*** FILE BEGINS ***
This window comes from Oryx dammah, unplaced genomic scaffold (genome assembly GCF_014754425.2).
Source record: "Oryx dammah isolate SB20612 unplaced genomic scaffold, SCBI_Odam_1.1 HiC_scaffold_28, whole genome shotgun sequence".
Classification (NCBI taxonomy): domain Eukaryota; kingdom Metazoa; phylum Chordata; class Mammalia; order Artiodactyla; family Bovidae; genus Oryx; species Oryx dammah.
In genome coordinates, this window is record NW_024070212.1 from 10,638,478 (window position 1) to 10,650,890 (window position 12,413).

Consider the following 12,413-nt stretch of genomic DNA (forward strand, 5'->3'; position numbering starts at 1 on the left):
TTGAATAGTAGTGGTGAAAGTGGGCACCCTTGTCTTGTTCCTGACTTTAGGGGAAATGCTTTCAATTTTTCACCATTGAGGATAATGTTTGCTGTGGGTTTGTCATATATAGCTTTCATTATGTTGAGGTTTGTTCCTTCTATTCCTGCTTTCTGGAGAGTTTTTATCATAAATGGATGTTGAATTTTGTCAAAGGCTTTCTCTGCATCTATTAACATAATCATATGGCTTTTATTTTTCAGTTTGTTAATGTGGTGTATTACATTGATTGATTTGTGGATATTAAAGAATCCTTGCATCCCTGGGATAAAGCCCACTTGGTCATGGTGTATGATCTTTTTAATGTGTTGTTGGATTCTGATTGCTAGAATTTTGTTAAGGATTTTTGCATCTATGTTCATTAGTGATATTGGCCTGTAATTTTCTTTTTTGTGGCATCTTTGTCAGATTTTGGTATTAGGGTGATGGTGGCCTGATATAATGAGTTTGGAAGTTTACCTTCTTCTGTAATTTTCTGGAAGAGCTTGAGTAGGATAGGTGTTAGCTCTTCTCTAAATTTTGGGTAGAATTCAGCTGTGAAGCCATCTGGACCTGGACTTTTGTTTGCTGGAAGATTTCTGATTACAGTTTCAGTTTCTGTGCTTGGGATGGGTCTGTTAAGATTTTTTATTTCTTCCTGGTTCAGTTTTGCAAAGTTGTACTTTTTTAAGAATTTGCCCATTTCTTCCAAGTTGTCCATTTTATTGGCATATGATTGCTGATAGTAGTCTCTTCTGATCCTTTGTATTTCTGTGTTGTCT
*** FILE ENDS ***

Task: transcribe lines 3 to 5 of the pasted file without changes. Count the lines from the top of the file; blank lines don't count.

Classification (NCBI taxonomy): domain Eukaryota; kingdom Metazoa; phylum Chordata; class Mammalia; order Artiodactyla; family Bovidae; genus Oryx; species Oryx dammah.
In genome coordinates, this window is record NW_024070212.1 from 10,638,478 (window position 1) to 10,650,890 (window position 12,413).

Consider the following 12,413-nt stretch of genomic DNA (forward strand, 5'->3'; position numbering starts at 1 on the left):